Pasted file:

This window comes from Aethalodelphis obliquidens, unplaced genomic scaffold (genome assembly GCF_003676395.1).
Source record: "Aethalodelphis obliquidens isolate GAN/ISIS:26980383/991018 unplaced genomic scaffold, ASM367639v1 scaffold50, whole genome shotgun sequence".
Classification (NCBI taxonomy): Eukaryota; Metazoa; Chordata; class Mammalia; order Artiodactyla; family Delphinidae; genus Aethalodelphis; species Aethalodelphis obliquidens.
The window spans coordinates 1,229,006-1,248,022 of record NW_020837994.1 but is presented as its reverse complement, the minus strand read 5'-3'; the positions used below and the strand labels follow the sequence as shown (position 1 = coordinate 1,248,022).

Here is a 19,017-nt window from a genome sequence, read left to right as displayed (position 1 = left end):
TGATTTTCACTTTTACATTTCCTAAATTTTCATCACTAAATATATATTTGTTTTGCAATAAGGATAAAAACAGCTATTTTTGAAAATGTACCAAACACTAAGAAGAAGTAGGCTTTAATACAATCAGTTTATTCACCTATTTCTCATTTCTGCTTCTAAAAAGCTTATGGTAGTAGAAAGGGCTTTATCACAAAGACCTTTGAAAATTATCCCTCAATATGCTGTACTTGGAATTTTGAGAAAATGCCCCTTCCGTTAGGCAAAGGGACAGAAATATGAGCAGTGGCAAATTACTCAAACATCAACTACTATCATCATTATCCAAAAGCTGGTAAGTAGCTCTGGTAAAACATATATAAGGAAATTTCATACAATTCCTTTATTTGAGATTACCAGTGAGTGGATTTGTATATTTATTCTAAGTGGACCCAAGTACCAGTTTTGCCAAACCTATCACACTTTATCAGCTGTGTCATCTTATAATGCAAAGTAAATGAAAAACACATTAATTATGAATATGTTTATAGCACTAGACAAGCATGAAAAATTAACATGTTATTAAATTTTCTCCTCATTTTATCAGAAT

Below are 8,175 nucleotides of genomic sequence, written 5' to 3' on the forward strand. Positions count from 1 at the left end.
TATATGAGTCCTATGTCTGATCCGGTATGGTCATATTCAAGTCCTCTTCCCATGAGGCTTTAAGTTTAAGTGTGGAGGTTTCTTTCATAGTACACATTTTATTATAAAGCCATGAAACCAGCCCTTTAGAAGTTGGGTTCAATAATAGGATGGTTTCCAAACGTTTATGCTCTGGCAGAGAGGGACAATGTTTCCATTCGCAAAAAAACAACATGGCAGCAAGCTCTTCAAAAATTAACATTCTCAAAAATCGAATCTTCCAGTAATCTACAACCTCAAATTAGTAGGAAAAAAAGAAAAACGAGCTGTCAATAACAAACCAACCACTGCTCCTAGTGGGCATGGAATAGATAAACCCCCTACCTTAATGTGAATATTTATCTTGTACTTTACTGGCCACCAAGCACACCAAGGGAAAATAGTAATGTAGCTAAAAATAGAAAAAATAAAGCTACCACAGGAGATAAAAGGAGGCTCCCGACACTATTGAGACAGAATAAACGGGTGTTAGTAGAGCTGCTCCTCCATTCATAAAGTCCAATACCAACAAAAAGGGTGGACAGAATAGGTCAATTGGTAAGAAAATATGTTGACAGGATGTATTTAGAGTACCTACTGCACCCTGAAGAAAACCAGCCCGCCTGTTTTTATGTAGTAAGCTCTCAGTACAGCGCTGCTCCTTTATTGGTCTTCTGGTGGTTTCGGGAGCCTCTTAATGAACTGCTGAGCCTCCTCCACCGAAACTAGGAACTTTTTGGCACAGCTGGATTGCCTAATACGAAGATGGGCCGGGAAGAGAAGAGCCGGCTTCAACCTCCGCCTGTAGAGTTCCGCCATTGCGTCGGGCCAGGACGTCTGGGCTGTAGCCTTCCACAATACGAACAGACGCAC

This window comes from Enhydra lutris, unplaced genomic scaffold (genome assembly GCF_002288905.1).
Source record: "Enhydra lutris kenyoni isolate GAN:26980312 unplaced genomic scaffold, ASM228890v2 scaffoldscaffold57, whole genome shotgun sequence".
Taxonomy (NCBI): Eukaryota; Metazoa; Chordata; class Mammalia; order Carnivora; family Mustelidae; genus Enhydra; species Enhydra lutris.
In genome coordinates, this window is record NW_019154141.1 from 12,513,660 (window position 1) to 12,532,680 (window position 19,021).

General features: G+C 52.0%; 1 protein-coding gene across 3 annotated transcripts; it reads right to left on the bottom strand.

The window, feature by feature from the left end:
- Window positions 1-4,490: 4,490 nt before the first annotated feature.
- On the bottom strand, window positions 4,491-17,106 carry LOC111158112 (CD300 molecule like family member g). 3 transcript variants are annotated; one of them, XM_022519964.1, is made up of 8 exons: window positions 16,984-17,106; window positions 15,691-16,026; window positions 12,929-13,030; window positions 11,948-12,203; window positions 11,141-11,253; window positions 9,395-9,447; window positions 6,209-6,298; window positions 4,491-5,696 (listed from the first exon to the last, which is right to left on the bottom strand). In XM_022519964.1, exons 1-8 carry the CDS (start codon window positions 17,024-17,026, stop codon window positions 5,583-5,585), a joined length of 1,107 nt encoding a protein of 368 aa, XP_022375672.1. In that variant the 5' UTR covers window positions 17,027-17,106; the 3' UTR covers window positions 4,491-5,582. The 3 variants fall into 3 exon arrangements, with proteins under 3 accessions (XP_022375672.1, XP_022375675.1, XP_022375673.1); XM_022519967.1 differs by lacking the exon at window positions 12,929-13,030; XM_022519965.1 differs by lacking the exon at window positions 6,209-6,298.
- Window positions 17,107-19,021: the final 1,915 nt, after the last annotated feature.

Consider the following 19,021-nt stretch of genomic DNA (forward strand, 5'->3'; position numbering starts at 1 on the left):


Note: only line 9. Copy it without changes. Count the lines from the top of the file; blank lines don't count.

This window comes from Enhydra lutris, unplaced genomic scaffold (genome assembly GCF_002288905.1).